Akron bartender relieved bars are closing earlier because late-night patrons have punched, screamed at staff for enforcing social distancing rules
AKRON, Ohio (WOIO) - Some Ohio bars are fighting back against the governor’s new rule that requires bars to stop serving booze at 10 p.m., and shut down by 11 p.m.
On Wednesday, a judge ruled that the governor’s order will stay in place. While many in the industry believe the new law will not help stop the spread of the coronavirus, one local bartender disagrees.
Tammy Larizza has been working at Ray’s Pub in Akron for more than a decade and she says while being a bartender has never been an easy job, it’s been even more challenging the past few months.
“One of our bartenders has gotten punched,” said Larizza. “There’s been multiple fights here and all because we’re strictly trying to enforce rules that people don’t agree with.”
“My immediate second thought was this is terrible,” she said. “We are losing shifts, we are losing money but then the relief comes from it’s very hard to get people to follow rules late night after they’ve had a few drinks nobody wants to listen to us and it’s just hard. Our job is becoming very very hard.”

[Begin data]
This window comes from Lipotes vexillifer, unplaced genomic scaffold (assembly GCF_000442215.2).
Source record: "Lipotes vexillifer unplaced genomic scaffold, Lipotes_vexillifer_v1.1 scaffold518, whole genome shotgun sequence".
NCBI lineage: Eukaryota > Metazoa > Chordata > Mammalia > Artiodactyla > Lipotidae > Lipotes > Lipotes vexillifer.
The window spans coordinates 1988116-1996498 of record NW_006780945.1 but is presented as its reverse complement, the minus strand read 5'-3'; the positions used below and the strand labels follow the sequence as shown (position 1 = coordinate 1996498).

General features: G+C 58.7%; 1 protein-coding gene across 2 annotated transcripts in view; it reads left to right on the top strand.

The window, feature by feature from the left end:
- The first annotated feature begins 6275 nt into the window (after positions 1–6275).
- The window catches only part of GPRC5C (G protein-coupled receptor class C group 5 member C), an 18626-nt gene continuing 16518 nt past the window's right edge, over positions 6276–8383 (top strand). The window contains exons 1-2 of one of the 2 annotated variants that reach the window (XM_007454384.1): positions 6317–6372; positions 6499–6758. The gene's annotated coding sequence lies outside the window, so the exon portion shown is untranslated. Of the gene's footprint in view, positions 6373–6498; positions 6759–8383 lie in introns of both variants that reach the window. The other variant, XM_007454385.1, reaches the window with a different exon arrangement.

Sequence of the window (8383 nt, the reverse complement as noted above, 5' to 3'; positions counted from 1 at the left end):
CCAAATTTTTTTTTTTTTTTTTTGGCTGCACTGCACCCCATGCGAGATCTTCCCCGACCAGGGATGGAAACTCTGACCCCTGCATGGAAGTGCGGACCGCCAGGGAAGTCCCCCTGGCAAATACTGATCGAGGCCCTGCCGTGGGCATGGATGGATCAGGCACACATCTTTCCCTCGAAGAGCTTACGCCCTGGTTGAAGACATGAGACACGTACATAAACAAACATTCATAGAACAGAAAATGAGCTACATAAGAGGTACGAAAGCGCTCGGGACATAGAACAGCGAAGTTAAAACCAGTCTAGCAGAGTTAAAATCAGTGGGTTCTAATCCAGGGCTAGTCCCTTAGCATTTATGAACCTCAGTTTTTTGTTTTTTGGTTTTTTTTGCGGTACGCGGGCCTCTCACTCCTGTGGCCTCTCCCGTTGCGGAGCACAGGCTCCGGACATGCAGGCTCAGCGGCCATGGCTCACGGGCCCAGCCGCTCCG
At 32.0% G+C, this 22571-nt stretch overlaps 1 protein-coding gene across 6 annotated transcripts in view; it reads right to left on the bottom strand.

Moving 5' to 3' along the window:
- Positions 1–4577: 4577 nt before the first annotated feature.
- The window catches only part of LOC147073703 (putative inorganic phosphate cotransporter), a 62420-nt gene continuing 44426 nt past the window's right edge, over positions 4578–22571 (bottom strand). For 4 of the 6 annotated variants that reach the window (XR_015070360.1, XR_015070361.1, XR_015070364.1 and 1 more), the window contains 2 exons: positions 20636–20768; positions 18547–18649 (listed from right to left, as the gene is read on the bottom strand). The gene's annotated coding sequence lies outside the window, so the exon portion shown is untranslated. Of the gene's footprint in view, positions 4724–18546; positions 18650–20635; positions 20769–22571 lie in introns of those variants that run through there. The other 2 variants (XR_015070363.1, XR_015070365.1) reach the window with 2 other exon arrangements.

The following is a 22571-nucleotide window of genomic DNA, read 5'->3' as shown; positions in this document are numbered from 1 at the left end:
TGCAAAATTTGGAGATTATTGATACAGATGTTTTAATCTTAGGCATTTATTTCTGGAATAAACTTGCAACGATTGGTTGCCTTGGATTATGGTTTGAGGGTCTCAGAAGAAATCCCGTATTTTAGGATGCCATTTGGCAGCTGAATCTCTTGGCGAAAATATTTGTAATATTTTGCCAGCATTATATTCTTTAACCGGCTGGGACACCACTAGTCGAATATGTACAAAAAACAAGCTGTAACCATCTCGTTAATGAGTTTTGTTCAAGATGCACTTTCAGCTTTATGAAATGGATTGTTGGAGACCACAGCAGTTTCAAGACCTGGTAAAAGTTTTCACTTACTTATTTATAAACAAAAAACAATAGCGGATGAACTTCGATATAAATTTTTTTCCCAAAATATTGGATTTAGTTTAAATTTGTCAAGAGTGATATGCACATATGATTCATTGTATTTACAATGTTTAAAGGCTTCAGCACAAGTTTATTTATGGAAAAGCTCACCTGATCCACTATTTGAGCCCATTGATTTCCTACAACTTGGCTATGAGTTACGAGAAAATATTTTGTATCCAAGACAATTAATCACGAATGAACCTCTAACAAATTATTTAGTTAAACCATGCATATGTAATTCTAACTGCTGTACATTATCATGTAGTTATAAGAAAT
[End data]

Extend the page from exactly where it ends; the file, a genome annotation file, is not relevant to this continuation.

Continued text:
Larizza was so frustrated she decided to write a post on Facebook describing a day in the life of a bartender before the curfew started, and to her surprise, her post has now been shared more than 1,000 times. Larizza says before even starting her shift she spends hours putting up barriers and setting up the seating, so everyone is spaced far enough apart. She said her happy hour crowd is always tame and follows the rules.
“Then come about 11:30 is when things just start to go downhill, and people don’t wanna listen,” Larizza explained. “The only things out of our mouth are please sit down. You have to have a mask on. You can’t be standing up. Don’t move the chairs, and it’s just exhausting. We’ve had customers get physical with us because of it. We’ve had customers screaming at us because of it, and I just think people don’t realize these aren’t our rules. We don’t have a choice but to enforce them so we can stay open even if it is for limited hours.”
Larizza said she’s not happy she’s losing money, but understands the governor’s decision.
“It obviously doesn’t go away but keeping that late-night crowd at bay will help,” she said.
Larizza says she’s grateful that they’re still open and she still has her job...and is hopeful things will go back to normal eventually.
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